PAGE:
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19 May 2020

Chris Mok’s Work On Cross-Reactive Antibody Response Between SARS-CoV-2 And SARS-CoV Infections Published In Cell Reports And featured On EurekAlert!

EurekAlert!, operated by AAAS, has featured a publication from Chris Mok's team on Cross-Reactive Antibody Response Between SARS-CoV-2 And SARS-CoV Infections published in Cell Reports

Patients infected with either severe acute respiratory syndrome coronavirus (SARS-CoV) or SARS-CoV-2 produce antibodies that bind to the other coronavirus, but the cross-reactive antibodies are not cross protective, at least in cell-culture experiments, researchers report May 17 in the journal Cell Reports. It remains unclear whether such antibodies offer cross protection in the human body or potentiate disease. The findings suggest that more research is needed to identify parts of the virus that are critical for inducing a cross-protective immune response.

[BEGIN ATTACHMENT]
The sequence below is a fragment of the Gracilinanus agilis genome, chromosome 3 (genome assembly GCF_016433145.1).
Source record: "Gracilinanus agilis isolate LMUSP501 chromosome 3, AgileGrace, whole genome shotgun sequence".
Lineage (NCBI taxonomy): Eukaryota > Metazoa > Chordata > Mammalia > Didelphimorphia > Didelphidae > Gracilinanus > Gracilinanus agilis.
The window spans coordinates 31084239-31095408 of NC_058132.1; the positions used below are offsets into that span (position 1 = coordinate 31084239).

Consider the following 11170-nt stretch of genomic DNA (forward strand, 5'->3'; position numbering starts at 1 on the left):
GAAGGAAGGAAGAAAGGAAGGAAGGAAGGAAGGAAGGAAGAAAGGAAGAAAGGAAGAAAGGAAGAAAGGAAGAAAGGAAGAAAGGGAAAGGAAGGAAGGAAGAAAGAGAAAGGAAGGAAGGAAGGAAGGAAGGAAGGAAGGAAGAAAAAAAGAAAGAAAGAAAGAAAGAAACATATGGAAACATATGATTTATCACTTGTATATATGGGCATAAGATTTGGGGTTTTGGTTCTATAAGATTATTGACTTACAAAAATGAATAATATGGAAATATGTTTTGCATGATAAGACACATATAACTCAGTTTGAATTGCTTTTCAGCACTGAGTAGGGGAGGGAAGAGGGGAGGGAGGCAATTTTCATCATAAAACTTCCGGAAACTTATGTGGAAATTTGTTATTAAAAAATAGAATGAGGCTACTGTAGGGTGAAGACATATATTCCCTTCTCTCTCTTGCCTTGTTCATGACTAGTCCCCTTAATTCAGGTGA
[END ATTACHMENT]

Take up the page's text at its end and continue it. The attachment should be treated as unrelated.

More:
"Since coronavirus outbreaks are likely to continue to pose global health risks in the future, the possibility of developing a cross-protective vaccine against multiple coronaviruses has been considered," says co-senior study author Chris Mok of the University of Hong Kong. "Our findings, albeit limited at present, would suggest that broadly cross-neutralizing antibodies to coronaviruses might not be commonly produced by the human immune repertoire. Moving forward, monoclonal antibody discovery and characterization will be crucial to the development of a SARS-CoV-2 vaccine in the short-term, as well as a cross-protective coronavirus vaccine in the long term. [...]"